Dating Furniture by machine cut dovetails

I have a nice walnut dresser with obviously machine cut half blind dovetails in the drawers, both front and back. Any rules of thumb on how old it might be? When did dovetail jigs first appear?
Add pictures here
<% if( /^image/.test(type) ){ %>
<% } %>
<%-name%>
Add image file
Upload
On 21 Oct 2004 19:34:52 -0700, brian_j snipped-for-privacy@yahoo.com (brian roth) wrote:

a couple of days after routers did?
but I think there were dedicated dovetailing machines around before that.
Add pictures here
<% if( /^image/.test(type) ){ %>
<% } %>
<%-name%>
Add image file
Upload
bridger responds:

I know that a kind of machine cut joint, the pin and scallop, was cut by machine back around 1895. That looks as if it is more complex to cut than dovetails, so I'd guess there were dovetail jigs back then. It would be interesting to find out.
Are there any true woodworking historians--let's reverse that to 'historians of woodworking techniques'--in the world?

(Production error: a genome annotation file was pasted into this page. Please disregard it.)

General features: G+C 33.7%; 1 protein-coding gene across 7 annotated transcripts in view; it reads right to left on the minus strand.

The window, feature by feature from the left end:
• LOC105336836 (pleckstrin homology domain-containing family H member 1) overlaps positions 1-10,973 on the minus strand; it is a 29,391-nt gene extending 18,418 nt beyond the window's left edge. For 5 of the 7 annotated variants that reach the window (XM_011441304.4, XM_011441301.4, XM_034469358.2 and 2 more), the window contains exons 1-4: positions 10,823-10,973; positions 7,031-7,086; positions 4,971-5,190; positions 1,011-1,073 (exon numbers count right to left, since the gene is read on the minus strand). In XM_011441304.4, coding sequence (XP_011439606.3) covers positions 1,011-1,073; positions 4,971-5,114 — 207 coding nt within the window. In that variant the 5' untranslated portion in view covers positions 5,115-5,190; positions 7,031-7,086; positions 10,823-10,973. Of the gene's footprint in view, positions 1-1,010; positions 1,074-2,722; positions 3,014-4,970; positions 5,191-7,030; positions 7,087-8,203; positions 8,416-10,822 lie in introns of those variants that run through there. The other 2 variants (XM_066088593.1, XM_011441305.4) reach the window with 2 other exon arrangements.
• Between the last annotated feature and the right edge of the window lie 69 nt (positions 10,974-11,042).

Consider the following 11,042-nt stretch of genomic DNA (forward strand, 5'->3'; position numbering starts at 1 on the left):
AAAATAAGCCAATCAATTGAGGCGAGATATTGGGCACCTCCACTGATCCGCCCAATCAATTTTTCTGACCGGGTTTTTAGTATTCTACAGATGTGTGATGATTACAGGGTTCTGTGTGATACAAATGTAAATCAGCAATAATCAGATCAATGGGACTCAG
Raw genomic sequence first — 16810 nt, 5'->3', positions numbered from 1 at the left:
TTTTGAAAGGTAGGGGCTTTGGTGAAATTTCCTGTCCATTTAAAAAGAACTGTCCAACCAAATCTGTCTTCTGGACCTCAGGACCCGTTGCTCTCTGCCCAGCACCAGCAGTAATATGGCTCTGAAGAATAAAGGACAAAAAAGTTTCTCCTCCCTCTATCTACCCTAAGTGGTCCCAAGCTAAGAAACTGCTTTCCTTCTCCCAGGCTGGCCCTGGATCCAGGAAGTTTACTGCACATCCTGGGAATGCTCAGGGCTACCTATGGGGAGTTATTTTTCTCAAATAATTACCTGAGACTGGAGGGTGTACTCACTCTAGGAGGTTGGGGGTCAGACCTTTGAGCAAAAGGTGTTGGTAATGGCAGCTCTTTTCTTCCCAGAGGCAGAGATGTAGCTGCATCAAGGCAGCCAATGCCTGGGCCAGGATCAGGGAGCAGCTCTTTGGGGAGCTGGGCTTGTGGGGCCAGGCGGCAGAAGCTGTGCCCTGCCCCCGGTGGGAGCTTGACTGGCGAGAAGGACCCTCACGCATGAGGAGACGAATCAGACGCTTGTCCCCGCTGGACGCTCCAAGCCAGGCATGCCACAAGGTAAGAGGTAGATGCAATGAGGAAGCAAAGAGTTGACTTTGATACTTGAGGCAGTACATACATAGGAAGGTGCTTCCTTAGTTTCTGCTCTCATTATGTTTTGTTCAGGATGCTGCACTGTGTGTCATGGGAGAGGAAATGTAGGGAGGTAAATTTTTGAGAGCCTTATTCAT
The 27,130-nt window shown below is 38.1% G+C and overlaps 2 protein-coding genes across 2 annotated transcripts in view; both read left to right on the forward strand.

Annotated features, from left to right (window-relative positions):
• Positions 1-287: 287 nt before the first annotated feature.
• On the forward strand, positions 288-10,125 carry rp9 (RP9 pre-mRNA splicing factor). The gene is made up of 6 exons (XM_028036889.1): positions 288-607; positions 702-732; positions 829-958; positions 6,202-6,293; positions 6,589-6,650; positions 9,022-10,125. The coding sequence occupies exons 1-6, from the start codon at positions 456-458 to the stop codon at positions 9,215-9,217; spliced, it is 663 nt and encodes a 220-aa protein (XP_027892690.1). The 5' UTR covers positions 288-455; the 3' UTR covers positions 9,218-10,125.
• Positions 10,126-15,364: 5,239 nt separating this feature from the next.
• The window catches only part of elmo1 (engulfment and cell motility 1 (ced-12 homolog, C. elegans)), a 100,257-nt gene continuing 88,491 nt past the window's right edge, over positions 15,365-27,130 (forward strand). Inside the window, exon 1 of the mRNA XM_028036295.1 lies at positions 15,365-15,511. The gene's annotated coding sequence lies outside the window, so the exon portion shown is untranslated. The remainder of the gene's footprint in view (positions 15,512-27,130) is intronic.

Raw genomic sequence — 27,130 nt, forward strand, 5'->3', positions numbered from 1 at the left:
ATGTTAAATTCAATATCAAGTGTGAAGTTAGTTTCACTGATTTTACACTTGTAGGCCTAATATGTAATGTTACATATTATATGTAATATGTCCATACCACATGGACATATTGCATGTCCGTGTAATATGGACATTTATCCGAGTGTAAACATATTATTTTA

Charlie Self "When we are planning for posterity, we ought to remember that virtue is not hereditary." Thomas Paine
Add pictures here
<% if( /^image/.test(type) ){ %>
<% } %>
<%-name%>
Add image file
Upload
Charlie,
I read somewhere that archaeologists use jointing techniques to help date items. As to true historians, we have one here in Oz who writes articles occasionally, there're probably others.
--
Greg


"Charlie Self" < snipped-for-privacy@aol.comnotforme> wrote in message
  Click to see the full signature.
Add pictures here
<% if( /^image/.test(type) ){ %>
<% } %>
<%-name%>
Add image file
Upload
Greg Millen responds:

Any of his stuff on-line? Jointing techniques in woodworking would be a lot like nail types in houses, I'd guess. Or, for that matter, joinery in houses. Not many M&T frames put up these days, yet I've seen it used in old barns made of white oak. Built in the 1830s (houses went up last and the house on this property was dated 1839), so all hand tools. Makes me ache to think of all the work, but the last I saw the place ('82) it was still standing through heaven knows how many roofs and at least two siding jobs (white pine).
Charlie Self "When we are planning for posterity, we ought to remember that virtue is not hereditary." Thomas Paine
Add pictures here
<% if( /^image/.test(type) ){ %>
<% } %>
<%-name%>
Add image file
Upload

HomeOwnersHub.com is a website for homeowners and building and maintenance pros. It is not affiliated with any of the manufacturers or service providers discussed here. All logos and trade names are the property of their respective owners.